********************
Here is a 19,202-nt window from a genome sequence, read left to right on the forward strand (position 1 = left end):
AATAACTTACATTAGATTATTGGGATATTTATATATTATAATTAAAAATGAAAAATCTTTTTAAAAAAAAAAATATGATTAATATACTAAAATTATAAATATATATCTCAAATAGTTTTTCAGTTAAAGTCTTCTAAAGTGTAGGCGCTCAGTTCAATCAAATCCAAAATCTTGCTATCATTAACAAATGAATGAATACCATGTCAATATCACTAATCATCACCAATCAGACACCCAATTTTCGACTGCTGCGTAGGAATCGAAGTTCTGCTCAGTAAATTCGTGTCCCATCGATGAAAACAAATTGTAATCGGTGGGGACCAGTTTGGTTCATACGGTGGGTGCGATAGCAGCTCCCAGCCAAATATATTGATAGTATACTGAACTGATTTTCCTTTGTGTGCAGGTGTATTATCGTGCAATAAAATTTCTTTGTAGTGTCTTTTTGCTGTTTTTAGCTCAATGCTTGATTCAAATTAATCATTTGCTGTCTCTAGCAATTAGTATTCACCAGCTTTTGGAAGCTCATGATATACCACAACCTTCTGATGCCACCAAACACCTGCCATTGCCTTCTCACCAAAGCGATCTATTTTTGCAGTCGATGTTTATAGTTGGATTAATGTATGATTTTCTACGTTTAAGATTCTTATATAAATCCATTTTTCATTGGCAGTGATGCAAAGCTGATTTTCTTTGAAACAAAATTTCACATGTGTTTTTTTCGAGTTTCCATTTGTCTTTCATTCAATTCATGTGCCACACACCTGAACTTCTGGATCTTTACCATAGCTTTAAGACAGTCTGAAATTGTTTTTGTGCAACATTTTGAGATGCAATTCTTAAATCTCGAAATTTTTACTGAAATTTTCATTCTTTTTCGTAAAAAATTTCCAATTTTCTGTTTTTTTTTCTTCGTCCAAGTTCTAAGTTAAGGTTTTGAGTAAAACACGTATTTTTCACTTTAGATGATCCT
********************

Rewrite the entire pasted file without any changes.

Here is a 19,202-nt window from a genome sequence, read left to right on the forward strand (position 1 = left end):
AATAACTTACATTAGATTATTGGGATATTTATATATTATAATTAAAAATGAAAAATCTTTTTAAAAAAAAAAATATGATTAATATACTAAAATTATAAATATATATCTCAAATAGTTTTTCAGTTAAAGTCTTCTAAAGTGTAGGCGCTCAGTTCAATCAAATCCAAAATCTTGCTATCATTAACAAATGAATGAATACCATGTCAATATCACTAATCATCACCAATCAGACACCCAATTTTCGACTGCTGCGTAGGAATCGAAGTTCTGCTCAGTAAATTCGTGTCCCATCGATGAAAACAAATTGTAATCGGTGGGGACCAGTTTGGTTCATACGGTGGGTGCGATAGCAGCTCCCAGCCAAATATATTGATAGTATACTGAACTGATTTTCCTTTGTGTGCAGGTGTATTATCGTGCAATAAAATTTCTTTGTAGTGTCTTTTTGCTGTTTTTAGCTCAATGCTTGATTCAAATTAATCATTTGCTGTCTCTAGCAATTAGTATTCACCAGCTTTTGGAAGCTCATGATATACCACAACCTTCTGATGCCACCAAACACCTGCCATTGCCTTCTCACCAAAGCGATCTATTTTTGCAGTCGATGTTTATAGTTGGATTAATGTATGATTTTCTACGTTTAAGATTCTTATATAAATCCATTTTTCATTGGCAGTGATGCAAAGCTGATTTTCTTTGAAACAAAATTTCACATGTGTTTTTTTCGAGTTTCCATTTGTCTTTCATTCAATTCATGTGCCACACACCTGAACTTCTGGATCTTTACCATAGCTTTAAGACAGTCTGAAATTGTTTTTGTGCAACATTTTGAGATGCAATTCTTAAATCTCGAAATTTTTACTGAAATTTTCATTCTTTTTCGTAAAAAATTTCCAATTTTCTGTTTTTTTTTCTTCGTCCAAGTTCTAAGTTAAGGTTTTGAGTAAAACACGTATTTTTCACTTTAGATGATCCT